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“Sliding House/Meditation for After an Earthquake”

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Collaborators’ Q&A

Why did this piece of art resonate for you or seem like it would give you an avenue into writing about Japan’s earthquake and tsunami?
Poet Lisa Moore: My poem started from a couple of awkwardly-translated sentences on a news report. A woman whose husband had just been found in the rubble was asked for a reaction and I was struck by the difference between watching her speak (in Japanese) and the rather bloodless subtitles: “I am relieved to see him, of course. But there are so many others still missing.” Those words sounded so measured but the woman looked so distraught and desperate….not “relieved” at all. Those words and their inadequacy and what might be behind them rattled around in my brain for a few weeks and were called back to mind when I saw Ira Joel Haber’s piece “Sliding House.” The plainness and somber colors of the image combined with the terrifying movement of the house out of the frame seemed to capture that dissonance.

Why did this visual response come to mind when thinking about Japan’s earthquake and tsunami?
Artist Ira Joel Haber: I did this drawing in a notebook when I was living in San Diego teaching Art at UCSD. I lived in a very small apartment which was on a high hill. and had a patio overlooking the valley below. This drawing is of course about hanging, literally and figuratively. Some of my work, especially the work from 1969 to 1975 have a strong dose of catastrophe and destruction so this latest environmental disaster hit home.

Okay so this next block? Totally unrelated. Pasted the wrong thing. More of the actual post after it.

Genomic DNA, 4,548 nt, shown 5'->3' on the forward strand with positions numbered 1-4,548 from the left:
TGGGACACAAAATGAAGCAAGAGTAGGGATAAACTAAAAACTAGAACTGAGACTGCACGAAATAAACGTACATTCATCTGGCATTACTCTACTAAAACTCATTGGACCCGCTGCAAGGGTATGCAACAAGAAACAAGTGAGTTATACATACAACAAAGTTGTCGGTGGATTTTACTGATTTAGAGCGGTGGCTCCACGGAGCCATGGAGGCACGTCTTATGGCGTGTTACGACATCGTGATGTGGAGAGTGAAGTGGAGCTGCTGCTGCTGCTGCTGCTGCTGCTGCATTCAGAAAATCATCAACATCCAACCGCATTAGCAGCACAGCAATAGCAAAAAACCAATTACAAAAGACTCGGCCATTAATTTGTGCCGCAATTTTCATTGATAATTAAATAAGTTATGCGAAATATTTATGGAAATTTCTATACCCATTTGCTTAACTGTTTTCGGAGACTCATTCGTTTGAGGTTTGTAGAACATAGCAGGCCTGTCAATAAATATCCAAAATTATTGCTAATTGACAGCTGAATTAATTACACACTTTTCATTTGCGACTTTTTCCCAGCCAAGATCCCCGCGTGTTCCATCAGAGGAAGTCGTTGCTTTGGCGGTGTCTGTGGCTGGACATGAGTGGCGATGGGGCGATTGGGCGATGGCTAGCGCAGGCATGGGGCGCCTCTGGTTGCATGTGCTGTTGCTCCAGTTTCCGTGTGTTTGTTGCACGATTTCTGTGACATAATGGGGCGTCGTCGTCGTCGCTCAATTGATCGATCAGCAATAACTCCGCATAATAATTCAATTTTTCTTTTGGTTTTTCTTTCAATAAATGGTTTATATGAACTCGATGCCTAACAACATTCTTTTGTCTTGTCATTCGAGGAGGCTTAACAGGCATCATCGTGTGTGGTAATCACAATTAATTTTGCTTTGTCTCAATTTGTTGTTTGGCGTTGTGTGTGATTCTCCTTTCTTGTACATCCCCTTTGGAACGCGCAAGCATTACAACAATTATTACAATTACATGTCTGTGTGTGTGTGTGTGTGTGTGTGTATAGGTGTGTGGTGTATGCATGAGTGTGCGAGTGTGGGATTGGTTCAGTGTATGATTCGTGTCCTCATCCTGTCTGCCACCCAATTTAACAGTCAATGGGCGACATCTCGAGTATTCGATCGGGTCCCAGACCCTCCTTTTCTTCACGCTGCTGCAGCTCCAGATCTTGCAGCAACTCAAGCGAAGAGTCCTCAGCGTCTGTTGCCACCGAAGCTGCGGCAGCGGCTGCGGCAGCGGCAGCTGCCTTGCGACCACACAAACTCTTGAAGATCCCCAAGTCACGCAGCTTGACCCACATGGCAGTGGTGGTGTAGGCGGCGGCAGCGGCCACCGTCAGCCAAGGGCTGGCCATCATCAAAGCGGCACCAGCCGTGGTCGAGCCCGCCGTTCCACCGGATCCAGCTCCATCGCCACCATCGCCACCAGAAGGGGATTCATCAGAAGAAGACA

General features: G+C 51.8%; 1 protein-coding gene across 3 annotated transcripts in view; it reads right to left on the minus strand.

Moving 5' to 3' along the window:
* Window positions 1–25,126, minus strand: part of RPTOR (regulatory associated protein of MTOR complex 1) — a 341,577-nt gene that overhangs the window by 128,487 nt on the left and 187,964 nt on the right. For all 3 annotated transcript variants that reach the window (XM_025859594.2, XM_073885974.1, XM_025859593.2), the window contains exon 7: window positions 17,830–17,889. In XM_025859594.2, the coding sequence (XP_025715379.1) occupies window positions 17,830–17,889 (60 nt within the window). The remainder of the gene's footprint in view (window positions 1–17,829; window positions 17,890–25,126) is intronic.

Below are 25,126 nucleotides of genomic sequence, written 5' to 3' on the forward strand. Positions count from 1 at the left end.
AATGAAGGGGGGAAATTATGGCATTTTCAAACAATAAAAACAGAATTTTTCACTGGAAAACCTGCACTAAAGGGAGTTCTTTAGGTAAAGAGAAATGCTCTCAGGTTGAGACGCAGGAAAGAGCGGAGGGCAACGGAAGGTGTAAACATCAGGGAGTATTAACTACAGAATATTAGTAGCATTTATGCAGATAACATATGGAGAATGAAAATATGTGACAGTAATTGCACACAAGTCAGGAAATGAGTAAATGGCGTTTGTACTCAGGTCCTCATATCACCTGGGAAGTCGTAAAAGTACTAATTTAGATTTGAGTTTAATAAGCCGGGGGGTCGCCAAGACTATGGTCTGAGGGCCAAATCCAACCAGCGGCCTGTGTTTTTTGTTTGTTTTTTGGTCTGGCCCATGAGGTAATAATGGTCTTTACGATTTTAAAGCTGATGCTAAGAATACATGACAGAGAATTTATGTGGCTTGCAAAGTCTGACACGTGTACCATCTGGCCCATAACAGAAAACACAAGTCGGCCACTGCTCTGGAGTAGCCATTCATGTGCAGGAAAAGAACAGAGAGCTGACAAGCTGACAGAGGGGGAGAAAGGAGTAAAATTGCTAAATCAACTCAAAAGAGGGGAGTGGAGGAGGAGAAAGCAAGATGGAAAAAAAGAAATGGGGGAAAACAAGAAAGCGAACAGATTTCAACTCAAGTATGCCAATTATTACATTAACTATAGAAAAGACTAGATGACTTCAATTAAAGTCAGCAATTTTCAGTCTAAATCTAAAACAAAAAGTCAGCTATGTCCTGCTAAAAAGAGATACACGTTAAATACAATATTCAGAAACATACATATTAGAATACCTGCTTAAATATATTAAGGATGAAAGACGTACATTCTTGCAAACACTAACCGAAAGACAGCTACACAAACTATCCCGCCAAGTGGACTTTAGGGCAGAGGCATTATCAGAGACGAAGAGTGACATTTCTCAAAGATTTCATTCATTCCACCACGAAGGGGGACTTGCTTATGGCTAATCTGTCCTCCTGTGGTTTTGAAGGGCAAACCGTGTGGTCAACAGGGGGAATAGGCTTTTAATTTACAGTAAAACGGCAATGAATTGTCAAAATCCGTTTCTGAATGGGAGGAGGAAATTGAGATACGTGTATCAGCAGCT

What do you think is the role of art in regards to real-world, real-time events? In other words, what makes a “successful” occasional or political piece of writing or art?
Poet Lisa L. Moore: I read a lot of eighteenth-century “occasional” verse composed for particular people or events, and the poems that last are the ones that speak with enough specificity to conjure the feeling of that moment in a way that grabs the reader even across centuries. Like Pope’s “Epistle to Bolingbroke.” Who cares about Bolingbroke? But the line “Hope springs eternal in the human breast” breaks my heart.
Ira Joel Haber: I can recall one work that I did in direct result of real world events and that was the Viet Nam war. The role of art with regards to the above is the same as any person’s reaction should be.

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